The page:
The FCC requires each full-power broadcast station, commercial and noncommercial, to maintain a public inspection file.  Even though this is a longstanding FCC requirement, there are always questions about what goes into the file, and how long those materials must be retained.  The week before last, I conducted a webinar for about 20 state broadcast associations on the FCC’s public file requirements for broadcast stations.  The slides from that presentation, outlining the requirements for the file, and the required retention period for many of the documents that make up that fileare available here.

While many broadcasters wonder if the public file is really worth the time that it takes to maintain given the nonexistent traffic to view that file at most stations, the FCC has continued to insist on its importance – fining or otherwise sanctioning stations for missing or late filed documents.  See, for instance, this case admonishing a TV station for failing to get all of its documents into its online public file in a timely fashion (an admonishment is the equivalent of putting a demerit in the station’s permanent record that could be considered as a prior violation in assessing fines if the FCC finds the station in violation for some other offence).  Particularly at license renewal time, a complete public file can be crucial, as missing documents lead to big fines (see, for instance, our articles here and here), and failure to disclose those missing documents can lead to even more harsh penalties (see our article here).  So maintaining an accurate and complete public file is important.  Quarterly issues programs lists are often the most overlooked requirement.

What are the requirements for the Quarterly Issues Programs Lists?  Stations are required to maintain these lists for the entire 8 year license renewal period (meaning that, by the time their renewal is filed there will be 31 such reports in the public file (as the renewal is filed 4 months before the end of the license term, the 32nd report will be placed in the file soon after the submission of the renewal).  Each quarter, a station is supposed to list the issues that are most important to the community that they serve.  The issues are supposed to be identified by the station’s management employees through their interaction with the community and its leaders.  In addition, the Issues Programs Lists should list the programming that the station has broadcast to address each of these issues that it has identified.  The programming should address the issues in some substantial and meaningful way.  While that issue-responsive programmingcan include PSAs and short announcements, no issue should be addressed solely by relying on those short announcements (see our article here about the FCC admonishing a station for doing so).  Instead, news reports, public affairs programs and even entertainment-type programs that seriously address some important issue can be listed as addressing community needs.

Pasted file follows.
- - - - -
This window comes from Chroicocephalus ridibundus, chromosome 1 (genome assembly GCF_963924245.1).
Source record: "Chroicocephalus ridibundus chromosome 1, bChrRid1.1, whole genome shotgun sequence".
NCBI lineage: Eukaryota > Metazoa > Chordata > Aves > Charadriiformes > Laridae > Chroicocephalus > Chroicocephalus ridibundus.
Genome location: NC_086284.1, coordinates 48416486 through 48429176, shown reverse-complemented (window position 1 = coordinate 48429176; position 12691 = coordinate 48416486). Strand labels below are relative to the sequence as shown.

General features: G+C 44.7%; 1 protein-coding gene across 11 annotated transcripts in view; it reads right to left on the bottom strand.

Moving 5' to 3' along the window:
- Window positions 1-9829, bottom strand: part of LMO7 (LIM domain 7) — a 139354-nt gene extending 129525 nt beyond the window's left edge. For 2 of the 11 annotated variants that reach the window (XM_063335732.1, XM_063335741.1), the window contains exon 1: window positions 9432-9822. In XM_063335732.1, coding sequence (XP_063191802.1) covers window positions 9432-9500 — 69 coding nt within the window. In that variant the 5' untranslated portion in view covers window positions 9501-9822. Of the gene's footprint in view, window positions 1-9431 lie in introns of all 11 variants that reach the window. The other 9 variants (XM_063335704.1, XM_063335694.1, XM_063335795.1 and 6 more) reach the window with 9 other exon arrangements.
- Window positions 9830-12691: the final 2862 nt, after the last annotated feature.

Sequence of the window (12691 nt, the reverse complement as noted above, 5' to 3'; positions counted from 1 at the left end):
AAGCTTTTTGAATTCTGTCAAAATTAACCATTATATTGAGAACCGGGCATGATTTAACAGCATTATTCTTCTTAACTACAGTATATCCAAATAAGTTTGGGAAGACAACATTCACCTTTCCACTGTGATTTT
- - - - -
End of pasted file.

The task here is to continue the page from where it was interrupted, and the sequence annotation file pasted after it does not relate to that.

Why does the FCC care about these lists?  These are actually the only mandatory reports that show how a station has served the public interest in their community.  Everyone knows that a station is supposed to operate in the public interest, and serve the needs and interests of its community.  But many stations don’t realize that these Issues Programs Lists are the documentation that demonstrates such service.  The requirement for these reports was adopted when the FCC abolished the requirement for ascertainment – a formal process that stations used to have to go through to regularly interview a specified number of community leaders and to survey the general public to determine what they thought were the issues important for the broadcaster to address through its on-air programming.  The obligation to maintain the quarterly reports was also adopted at about the same time as the FCC abolished quantitative obligations for stations to broadcast specific amounts of news and informational programs – or their license renewal was subject to additional FCC scrutiny.  So while the FCC abolished their formal process for assessing how the stations served the public interest, the requirement that they address these issues still exists – and it is the Quarterly Issues Programs Lists that documents that service.

With this obligation, and the obligation for stations to keep the many other documents that must be in the public file, stations need to exercise care in maintaining their file.  With the online public file for most radio stations likely coming in the not too distant future (see our articles here and here), the requirements will gain more significance, as those who want to complain about what a station has done can inspect the file from the privacy of their own home (or from their own office at the FCC).  And accuracy of the political file is even more important – see our articles here and here about complaints filed against TV stations based on alleged shortcomings discovered by reviewing a TV station’s online political file.  So a little attention now can save significant headaches later.